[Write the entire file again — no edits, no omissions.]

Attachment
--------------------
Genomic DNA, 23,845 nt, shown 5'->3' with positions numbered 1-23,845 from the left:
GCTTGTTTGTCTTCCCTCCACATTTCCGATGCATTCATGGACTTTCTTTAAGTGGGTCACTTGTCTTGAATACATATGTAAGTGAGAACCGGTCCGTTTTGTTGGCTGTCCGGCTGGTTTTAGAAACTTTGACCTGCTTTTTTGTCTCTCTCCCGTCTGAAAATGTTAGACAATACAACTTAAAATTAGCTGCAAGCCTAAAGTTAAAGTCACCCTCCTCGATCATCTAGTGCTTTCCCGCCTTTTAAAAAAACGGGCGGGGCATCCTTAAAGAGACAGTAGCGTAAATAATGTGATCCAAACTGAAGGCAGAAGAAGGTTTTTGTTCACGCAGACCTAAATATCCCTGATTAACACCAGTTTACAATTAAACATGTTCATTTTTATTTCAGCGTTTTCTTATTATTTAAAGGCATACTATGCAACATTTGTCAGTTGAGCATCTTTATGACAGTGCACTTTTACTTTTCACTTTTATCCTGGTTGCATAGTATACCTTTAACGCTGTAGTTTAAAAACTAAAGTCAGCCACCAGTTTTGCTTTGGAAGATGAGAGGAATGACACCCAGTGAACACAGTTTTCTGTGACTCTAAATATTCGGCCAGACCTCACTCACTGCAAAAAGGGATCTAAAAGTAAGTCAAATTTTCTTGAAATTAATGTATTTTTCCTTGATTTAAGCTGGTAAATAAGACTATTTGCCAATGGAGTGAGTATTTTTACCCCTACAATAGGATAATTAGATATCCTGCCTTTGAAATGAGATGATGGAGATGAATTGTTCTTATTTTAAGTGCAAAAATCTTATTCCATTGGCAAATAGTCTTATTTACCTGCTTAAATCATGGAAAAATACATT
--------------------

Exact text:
Genomic DNA, 23,845 nt, shown 5'->3' with positions numbered 1-23,845 from the left:
GCTTGTTTGTCTTCCCTCCACATTTCCGATGCATTCATGGACTTTCTTTAAGTGGGTCACTTGTCTTGAATACATATGTAAGTGAGAACCGGTCCGTTTTGTTGGCTGTCCGGCTGGTTTTAGAAACTTTGACCTGCTTTTTTGTCTCTCTCCCGTCTGAAAATGTTAGACAATACAACTTAAAATTAGCTGCAAGCCTAAAGTTAAAGTCACCCTCCTCGATCATCTAGTGCTTTCCCGCCTTTTAAAAAAACGGGCGGGGCATCCTTAAAGAGACAGTAGCGTAAATAATGTGATCCAAACTGAAGGCAGAAGAAGGTTTTTGTTCACGCAGACCTAAATATCCCTGATTAACACCAGTTTACAATTAAACATGTTCATTTTTATTTCAGCGTTTTCTTATTATTTAAAGGCATACTATGCAACATTTGTCAGTTGAGCATCTTTATGACAGTGCACTTTTACTTTTCACTTTTATCCTGGTTGCATAGTATACCTTTAACGCTGTAGTTTAAAAACTAAAGTCAGCCACCAGTTTTGCTTTGGAAGATGAGAGGAATGACACCCAGTGAACACAGTTTTCTGTGACTCTAAATATTCGGCCAGACCTCACTCACTGCAAAAAGGGATCTAAAAGTAAGTCAAATTTTCTTGAAATTAATGTATTTTTCCTTGATTTAAGCTGGTAAATAAGACTATTTGCCAATGGAGTGAGTATTTTTACCCCTACAATAGGATAATTAGATATCCTGCCTTTGAAATGAGATGATGGAGATGAATTGTTCTTATTTTAAGTGCAAAAATCTTATTCCATTGGCAAATAGTCTTATTTACCTGCTTAAATCATGGAAAAATACATT